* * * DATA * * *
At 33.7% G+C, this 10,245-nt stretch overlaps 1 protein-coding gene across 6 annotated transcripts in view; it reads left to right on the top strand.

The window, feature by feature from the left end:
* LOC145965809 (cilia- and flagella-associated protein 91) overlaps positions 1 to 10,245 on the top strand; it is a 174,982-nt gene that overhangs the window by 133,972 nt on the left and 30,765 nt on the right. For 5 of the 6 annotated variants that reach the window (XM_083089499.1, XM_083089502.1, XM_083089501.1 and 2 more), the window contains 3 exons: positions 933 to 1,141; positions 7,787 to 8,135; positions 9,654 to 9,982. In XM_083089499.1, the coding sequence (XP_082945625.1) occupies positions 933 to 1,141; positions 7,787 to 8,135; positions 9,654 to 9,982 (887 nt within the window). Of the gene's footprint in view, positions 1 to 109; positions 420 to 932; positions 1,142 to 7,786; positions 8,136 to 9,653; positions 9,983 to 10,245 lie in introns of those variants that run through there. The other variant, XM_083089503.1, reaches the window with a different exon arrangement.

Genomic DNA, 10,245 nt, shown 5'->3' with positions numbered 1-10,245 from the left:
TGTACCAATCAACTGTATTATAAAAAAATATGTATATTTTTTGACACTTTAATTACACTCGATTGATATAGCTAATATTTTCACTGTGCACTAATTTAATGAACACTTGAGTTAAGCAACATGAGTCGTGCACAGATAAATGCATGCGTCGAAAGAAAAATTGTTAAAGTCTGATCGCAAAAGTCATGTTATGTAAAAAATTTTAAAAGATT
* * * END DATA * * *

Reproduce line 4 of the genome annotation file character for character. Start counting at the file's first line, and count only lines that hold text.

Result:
Genomic DNA, 10,245 nt, shown 5'->3' with positions numbered 1-10,245 from the left: